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Caffeine is a bitter, white crystalline xanthine alkaloid that is a psychoactive stimulant drug. Caffeine was discovered by a German chemist, Friedrich Ferdinand Runge, in 1819. He coined the term kaffein, a chemical compound in coffeeid coolcan form insoluble complexes with caffeine.[4]

Caffeine is found in varying quantities in the beans, leaves, and fruit of some plants, where it acts as a natural pesticide that paralyzes and kills certain insects feeding on the plants. It is most commonly consumed by humans in infusions extracted from the cherries of the coffee plant and the leaves of the tea bush, as well as from various foods and drinks containing products derived from the kola nut. Other sources include yerba mate, guarana berries, and the Yaupon Holly.

In humans, caffeine is a central nervous system (CNS) stimulant, having the effect of temporarily warding off drowsiness and restoring alertness. Beverages containing caffeine, such as coffee, tea, soft drinks, and energy drinks enjoy great popularity. Caffeine is the world's most widely consumed psychoactive substance, but unlike many other psychoactive substances it is legal and unregulated in nearly all jurisdictions. In North America, 90% of adults consume caffeine daily.[5] The U.S. Food and Drug Administration lists caffeine as a "multiple purpose generally recognized as safe food substance".[6]

Caffeine has diuretic properties, at least when administered in sufficient doses to subjects who do not have a tolerance for it.[7] Regular users, however, develop a strong tolerance to this effect,[7] and studies have generally failed to support the common notion that ordinary consumption of caffeinated beverages contributes significantly to dehydration.[8][9][10]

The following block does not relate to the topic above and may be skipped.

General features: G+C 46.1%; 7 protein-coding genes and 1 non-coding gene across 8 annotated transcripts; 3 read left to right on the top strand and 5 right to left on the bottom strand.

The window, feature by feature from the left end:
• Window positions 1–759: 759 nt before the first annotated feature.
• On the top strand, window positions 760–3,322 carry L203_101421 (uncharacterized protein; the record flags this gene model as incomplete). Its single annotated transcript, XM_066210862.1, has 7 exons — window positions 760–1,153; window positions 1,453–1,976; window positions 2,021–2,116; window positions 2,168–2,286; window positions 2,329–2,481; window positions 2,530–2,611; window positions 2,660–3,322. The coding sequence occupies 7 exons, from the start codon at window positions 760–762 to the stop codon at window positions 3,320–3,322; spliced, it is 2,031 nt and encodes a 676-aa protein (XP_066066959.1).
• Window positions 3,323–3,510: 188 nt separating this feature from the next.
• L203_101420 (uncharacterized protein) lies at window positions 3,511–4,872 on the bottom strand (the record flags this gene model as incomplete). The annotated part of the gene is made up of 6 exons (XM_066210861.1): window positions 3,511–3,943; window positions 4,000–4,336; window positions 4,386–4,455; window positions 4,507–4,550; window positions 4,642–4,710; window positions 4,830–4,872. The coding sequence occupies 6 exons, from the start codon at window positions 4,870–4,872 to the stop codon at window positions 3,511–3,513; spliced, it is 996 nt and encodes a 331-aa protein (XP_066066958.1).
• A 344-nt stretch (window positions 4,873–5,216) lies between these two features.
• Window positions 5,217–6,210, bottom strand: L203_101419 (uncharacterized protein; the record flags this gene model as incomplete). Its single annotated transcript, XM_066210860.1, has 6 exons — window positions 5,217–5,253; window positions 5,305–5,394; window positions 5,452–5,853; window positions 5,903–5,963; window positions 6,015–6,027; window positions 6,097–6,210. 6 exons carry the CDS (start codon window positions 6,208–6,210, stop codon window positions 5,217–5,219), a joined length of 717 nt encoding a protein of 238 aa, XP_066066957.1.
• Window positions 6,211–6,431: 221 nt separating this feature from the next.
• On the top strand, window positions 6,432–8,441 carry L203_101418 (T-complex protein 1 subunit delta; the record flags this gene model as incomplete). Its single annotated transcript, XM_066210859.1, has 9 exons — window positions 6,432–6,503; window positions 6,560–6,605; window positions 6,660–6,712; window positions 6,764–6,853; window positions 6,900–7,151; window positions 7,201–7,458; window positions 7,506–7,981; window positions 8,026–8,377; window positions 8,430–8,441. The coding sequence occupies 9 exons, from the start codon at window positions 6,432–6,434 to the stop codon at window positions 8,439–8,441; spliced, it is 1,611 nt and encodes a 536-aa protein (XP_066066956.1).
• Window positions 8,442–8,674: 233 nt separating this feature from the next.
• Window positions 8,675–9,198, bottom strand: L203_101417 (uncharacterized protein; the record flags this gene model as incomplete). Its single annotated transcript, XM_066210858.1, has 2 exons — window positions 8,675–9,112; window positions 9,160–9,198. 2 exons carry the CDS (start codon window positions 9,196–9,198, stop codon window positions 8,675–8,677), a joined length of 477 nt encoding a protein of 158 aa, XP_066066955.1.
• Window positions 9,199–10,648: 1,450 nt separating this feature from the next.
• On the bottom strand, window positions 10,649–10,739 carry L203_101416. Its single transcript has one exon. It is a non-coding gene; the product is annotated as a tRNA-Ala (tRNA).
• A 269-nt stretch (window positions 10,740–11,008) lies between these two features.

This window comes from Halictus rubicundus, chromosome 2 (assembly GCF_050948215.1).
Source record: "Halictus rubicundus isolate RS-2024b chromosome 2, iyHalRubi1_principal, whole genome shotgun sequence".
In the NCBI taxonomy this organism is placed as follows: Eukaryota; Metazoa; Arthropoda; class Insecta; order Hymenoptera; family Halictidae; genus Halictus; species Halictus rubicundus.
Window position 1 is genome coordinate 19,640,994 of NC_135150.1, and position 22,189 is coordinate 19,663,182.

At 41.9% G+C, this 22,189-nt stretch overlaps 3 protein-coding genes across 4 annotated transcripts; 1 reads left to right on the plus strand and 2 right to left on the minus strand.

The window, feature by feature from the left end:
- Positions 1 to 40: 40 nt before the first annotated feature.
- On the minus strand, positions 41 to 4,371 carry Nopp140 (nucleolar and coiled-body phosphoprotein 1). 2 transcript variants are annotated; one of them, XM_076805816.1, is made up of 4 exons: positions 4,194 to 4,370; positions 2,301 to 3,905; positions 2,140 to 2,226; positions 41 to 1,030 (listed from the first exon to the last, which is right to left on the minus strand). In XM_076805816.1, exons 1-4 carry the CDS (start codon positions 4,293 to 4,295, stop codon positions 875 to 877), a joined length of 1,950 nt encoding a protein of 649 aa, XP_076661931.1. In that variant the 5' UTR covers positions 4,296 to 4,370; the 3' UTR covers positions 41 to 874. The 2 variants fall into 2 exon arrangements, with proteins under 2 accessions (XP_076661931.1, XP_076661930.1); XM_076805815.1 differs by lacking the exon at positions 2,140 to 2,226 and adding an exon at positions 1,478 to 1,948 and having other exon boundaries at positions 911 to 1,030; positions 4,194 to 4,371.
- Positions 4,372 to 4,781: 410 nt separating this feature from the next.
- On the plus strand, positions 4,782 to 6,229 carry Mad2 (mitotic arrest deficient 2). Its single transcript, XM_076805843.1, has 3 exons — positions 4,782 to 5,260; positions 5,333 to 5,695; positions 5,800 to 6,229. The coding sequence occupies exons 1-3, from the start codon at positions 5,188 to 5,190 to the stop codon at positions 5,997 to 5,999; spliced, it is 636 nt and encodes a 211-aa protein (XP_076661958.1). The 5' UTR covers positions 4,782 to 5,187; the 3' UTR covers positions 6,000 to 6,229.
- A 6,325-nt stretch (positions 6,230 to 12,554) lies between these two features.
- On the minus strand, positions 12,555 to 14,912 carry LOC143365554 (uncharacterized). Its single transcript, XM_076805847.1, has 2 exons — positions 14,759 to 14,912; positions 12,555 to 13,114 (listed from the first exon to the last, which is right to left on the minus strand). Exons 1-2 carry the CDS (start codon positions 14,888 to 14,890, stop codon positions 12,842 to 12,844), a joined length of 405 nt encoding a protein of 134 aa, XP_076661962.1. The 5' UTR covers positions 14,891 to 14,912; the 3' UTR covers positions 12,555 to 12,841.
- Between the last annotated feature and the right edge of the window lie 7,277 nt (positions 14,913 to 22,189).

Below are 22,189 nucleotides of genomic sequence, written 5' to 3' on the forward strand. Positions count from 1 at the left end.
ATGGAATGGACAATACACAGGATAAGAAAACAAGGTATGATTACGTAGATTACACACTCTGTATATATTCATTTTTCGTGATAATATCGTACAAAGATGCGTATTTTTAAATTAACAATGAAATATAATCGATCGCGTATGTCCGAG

OveruseEdit

In large amounts, and especially over extended periods of time, caffeine can lead to a condition known as caffeinism.[74][75] Caffeinism usually combines caffeine dependency with a wide range of unpleasant physical and mental conditions including nervousness, irritability, anxiety, tremulousness, muscle twitching (hyperreflexia), insomnia, headaches, respiratory alkalosis, and heart palpitations.[76][77] Furthermore, because caffeine increases the production of stomach acid, high usage over time can lead to peptic ulcers, erosive esophagitis, and gastroesophageal reflux disease.[78]

There are four caffeine-induced psychiatric disorders recognized by the Diagnostic and Statistical Manual of Mental Disorders, Fourth Edition: caffeine intoxication, caffeine-induced anxiety disorder, caffeine-induced sleep disorder, and caffeine-related disorder not otherwise specified (NOS).

See alsoEdit



Smallwikipedialogo.png This page uses content from Wikipedia. The original article was at Caffeine. The list of authors can be seen in the page history. As with Depression Wiki, the text of Wikipedia is available under the GNU Free Documentation License.

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